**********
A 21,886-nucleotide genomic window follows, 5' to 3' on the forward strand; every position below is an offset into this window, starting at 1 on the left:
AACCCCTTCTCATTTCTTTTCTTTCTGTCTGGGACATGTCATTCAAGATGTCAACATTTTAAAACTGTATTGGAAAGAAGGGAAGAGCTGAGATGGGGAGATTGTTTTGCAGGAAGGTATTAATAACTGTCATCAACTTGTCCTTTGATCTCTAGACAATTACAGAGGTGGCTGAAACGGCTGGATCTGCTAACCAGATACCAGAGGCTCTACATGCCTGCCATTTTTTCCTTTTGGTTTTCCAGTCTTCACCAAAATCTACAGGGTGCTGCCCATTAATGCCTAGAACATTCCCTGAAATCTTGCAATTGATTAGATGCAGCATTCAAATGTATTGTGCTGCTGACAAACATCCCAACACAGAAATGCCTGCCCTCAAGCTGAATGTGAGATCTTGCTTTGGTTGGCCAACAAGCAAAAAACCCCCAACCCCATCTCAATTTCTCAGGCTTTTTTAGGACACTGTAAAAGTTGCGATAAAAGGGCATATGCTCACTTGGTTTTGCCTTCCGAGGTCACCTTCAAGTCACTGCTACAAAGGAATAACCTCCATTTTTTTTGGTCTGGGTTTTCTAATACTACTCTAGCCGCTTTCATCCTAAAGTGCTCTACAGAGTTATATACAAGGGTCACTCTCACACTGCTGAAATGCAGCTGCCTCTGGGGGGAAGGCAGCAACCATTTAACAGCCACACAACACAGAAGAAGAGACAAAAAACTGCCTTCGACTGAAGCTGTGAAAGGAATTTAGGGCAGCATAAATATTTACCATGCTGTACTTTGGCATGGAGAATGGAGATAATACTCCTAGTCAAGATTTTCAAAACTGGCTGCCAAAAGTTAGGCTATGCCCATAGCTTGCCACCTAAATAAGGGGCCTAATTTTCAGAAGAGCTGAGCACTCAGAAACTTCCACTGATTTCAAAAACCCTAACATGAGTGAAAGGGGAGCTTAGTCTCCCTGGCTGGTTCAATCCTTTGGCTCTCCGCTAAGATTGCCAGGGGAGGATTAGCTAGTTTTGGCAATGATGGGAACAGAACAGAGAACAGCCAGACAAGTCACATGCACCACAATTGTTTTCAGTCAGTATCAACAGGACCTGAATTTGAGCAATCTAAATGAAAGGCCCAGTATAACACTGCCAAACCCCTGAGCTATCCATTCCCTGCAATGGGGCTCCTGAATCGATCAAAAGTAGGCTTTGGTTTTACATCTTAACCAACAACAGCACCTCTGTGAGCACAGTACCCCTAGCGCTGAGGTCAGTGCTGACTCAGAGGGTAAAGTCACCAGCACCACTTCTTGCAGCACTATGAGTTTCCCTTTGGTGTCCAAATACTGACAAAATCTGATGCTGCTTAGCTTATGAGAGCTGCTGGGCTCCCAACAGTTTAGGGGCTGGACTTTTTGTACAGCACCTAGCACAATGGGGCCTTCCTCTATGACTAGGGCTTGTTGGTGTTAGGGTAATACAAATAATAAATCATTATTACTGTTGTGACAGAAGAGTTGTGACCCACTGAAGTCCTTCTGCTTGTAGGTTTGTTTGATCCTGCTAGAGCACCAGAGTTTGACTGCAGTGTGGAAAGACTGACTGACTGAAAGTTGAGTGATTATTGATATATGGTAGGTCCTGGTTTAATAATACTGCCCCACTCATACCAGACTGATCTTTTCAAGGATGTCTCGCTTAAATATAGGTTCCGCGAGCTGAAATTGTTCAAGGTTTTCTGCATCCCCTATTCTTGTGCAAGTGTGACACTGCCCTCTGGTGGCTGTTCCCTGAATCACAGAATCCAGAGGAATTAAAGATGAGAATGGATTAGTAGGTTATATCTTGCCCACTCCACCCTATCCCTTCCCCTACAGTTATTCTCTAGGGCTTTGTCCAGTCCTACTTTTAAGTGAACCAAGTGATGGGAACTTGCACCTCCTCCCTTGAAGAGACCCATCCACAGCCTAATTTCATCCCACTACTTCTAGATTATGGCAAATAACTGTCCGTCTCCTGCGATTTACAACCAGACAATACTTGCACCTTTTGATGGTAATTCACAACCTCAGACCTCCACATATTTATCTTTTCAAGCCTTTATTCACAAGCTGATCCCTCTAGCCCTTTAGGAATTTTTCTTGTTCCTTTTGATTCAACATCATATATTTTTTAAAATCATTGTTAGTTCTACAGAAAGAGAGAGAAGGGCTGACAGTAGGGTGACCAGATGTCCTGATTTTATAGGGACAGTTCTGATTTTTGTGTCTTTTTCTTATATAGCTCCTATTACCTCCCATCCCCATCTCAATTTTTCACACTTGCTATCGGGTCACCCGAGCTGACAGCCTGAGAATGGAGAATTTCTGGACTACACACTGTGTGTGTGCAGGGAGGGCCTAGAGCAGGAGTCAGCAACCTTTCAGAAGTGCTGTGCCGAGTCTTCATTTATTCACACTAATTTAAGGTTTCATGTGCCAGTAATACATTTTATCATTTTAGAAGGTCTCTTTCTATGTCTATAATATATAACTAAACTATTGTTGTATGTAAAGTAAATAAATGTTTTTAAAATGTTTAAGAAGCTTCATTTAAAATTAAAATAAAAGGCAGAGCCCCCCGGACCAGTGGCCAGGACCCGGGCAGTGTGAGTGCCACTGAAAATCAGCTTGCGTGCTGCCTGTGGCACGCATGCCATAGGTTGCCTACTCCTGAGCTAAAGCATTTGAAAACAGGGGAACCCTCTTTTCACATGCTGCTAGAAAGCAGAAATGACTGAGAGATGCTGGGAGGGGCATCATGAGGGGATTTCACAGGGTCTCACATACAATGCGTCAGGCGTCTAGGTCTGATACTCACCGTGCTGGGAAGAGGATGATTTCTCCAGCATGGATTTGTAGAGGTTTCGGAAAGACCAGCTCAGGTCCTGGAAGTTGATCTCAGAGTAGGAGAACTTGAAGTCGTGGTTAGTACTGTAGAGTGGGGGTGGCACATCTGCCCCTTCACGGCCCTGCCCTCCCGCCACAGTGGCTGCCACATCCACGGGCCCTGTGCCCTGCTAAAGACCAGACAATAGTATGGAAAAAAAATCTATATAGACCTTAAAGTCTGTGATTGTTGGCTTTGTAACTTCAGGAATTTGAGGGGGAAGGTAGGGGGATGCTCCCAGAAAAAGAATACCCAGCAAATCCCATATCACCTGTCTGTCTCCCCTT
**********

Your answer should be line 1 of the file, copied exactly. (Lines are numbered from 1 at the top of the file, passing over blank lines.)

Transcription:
A 21,886-nucleotide genomic window follows, 5' to 3' on the forward strand; every position below is an offset into this window, starting at 1 on the left: